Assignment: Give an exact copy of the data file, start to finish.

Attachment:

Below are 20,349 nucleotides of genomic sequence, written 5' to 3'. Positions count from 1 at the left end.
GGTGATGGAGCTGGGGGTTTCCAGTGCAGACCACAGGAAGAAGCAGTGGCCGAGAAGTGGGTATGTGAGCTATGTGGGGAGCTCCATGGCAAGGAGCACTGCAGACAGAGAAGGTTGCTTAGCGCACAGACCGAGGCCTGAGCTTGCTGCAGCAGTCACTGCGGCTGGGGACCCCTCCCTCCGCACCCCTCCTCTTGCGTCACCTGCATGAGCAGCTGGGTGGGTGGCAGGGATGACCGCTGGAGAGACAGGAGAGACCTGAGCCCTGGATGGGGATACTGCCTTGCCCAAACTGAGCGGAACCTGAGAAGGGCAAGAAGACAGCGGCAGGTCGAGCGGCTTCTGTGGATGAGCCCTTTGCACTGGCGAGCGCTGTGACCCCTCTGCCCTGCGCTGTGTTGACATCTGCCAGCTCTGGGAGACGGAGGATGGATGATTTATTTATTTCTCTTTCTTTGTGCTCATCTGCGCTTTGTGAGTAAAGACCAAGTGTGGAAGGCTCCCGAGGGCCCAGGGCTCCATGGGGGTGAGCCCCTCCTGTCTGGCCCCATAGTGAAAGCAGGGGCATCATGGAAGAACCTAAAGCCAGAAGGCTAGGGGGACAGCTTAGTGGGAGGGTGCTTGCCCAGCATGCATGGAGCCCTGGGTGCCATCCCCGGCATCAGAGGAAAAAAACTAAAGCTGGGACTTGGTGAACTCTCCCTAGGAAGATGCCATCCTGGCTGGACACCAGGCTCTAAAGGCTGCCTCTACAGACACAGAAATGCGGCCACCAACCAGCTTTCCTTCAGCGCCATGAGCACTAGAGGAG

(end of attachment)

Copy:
Below are 20,349 nucleotides of genomic sequence, written 5' to 3'. Positions count from 1 at the left end.
GGTGATGGAGCTGGGGGTTTCCAGTGCAGACCACAGGAAGAAGCAGTGGCCGAGAAGTGGGTATGTGAGCTATGTGGGGAGCTCCATGGCAAGGAGCACTGCAGACAGAGAAGGTTGCTTAGCGCACAGACCGAGGCCTGAGCTTGCTGCAGCAGTCACTGCGGCTGGGGACCCCTCCCTCCGCACCCCTCCTCTTGCGTCACCTGCATGAGCAGCTGGGTGGGTGGCAGGGATGACCGCTGGAGAGACAGGAGAGACCTGAGCCCTGGATGGGGATACTGCCTTGCCCAAACTGAGCGGAACCTGAGAAGGGCAAGAAGACAGCGGCAGGTCGAGCGGCTTCTGTGGATGAGCCCTTTGCACTGGCGAGCGCTGTGACCCCTCTGCCCTGCGCTGTGTTGACATCTGCCAGCTCTGGGAGACGGAGGATGGATGATTTATTTATTTCTCTTTCTTTGTGCTCATCTGCGCTTTGTGAGTAAAGACCAAGTGTGGAAGGCTCCCGAGGGCCCAGGGCTCCATGGGGGTGAGCCCCTCCTGTCTGGCCCCATAGTGAAAGCAGGGGCATCATGGAAGAACCTAAAGCCAGAAGGCTAGGGGGACAGCTTAGTGGGAGGGTGCTTGCCCAGCATGCATGGAGCCCTGGGTGCCATCCCCGGCATCAGAGGAAAAAAACTAAAGCTGGGACTTGGTGAACTCTCCCTAGGAAGATGCCATCCTGGCTGGACACCAGGCTCTAAAGGCTGCCTCTACAGACACAGAAATGCGGCCACCAACCAGCTTTCCTTCAGCGCCATGAGCACTAGAGGAG